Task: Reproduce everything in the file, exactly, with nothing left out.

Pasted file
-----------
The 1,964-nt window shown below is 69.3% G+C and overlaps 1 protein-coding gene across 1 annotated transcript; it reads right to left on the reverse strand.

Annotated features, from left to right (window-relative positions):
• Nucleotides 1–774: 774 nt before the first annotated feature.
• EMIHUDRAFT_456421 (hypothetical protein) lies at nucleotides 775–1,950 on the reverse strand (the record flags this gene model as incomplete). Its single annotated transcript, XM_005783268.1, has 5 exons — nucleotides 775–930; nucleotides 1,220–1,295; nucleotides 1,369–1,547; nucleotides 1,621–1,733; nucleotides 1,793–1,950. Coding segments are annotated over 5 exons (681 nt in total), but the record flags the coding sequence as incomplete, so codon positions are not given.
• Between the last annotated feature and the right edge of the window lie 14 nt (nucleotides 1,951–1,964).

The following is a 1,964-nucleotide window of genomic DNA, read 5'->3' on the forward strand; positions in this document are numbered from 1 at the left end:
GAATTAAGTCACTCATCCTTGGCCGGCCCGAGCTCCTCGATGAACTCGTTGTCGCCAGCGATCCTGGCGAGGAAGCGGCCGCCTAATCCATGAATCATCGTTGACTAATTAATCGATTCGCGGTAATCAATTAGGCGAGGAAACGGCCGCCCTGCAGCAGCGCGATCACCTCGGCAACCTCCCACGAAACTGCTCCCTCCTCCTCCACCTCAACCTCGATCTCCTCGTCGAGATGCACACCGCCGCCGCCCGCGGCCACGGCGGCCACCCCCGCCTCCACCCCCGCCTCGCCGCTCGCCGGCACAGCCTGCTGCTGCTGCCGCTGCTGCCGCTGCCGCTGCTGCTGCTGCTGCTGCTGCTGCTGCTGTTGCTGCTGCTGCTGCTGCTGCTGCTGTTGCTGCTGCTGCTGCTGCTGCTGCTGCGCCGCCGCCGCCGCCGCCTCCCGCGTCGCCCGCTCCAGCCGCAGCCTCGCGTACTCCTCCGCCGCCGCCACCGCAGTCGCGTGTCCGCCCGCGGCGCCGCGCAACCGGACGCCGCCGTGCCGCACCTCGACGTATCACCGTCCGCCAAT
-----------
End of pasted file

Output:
The 1,964-nt window shown below is 69.3% G+C and overlaps 1 protein-coding gene across 1 annotated transcript; it reads right to left on the reverse strand.

Annotated features, from left to right (window-relative positions):
• Nucleotides 1–774: 774 nt before the first annotated feature.
• EMIHUDRAFT_456421 (hypothetical protein) lies at nucleotides 775–1,950 on the reverse strand (the record flags this gene model as incomplete). Its single annotated transcript, XM_005783268.1, has 5 exons — nucleotides 775–930; nucleotides 1,220–1,295; nucleotides 1,369–1,547; nucleotides 1,621–1,733; nucleotides 1,793–1,950. Coding segments are annotated over 5 exons (681 nt in total), but the record flags the coding sequence as incomplete, so codon positions are not given.
• Between the last annotated feature and the right edge of the window lie 14 nt (nucleotides 1,951–1,964).

The following is a 1,964-nucleotide window of genomic DNA, read 5'->3' on the forward strand; positions in this document are numbered from 1 at the left end:
GAATTAAGTCACTCATCCTTGGCCGGCCCGAGCTCCTCGATGAACTCGTTGTCGCCAGCGATCCTGGCGAGGAAGCGGCCGCCTAATCCATGAATCATCGTTGACTAATTAATCGATTCGCGGTAATCAATTAGGCGAGGAAACGGCCGCCCTGCAGCAGCGCGATCACCTCGGCAACCTCCCACGAAACTGCTCCCTCCTCCTCCACCTCAACCTCGATCTCCTCGTCGAGATGCACACCGCCGCCGCCCGCGGCCACGGCGGCCACCCCCGCCTCCACCCCCGCCTCGCCGCTCGCCGGCACAGCCTGCTGCTGCTGCCGCTGCTGCCGCTGCCGCTGCTGCTGCTGCTGCTGCTGCTGCTGCTGTTGCTGCTGCTGCTGCTGCTGCTGCTGTTGCTGCTGCTGCTGCTGCTGCTGCTGCGCCGCCGCCGCCGCCGCCTCCCGCGTCGCCCGCTCCAGCCGCAGCCTCGCGTACTCCTCCGCCGCCGCCACCGCAGTCGCGTGTCCGCCCGCGGCGCCGCGCAACCGGACGCCGCCGTGCCGCACCTCGACGTATCACCGTCCGCCAAT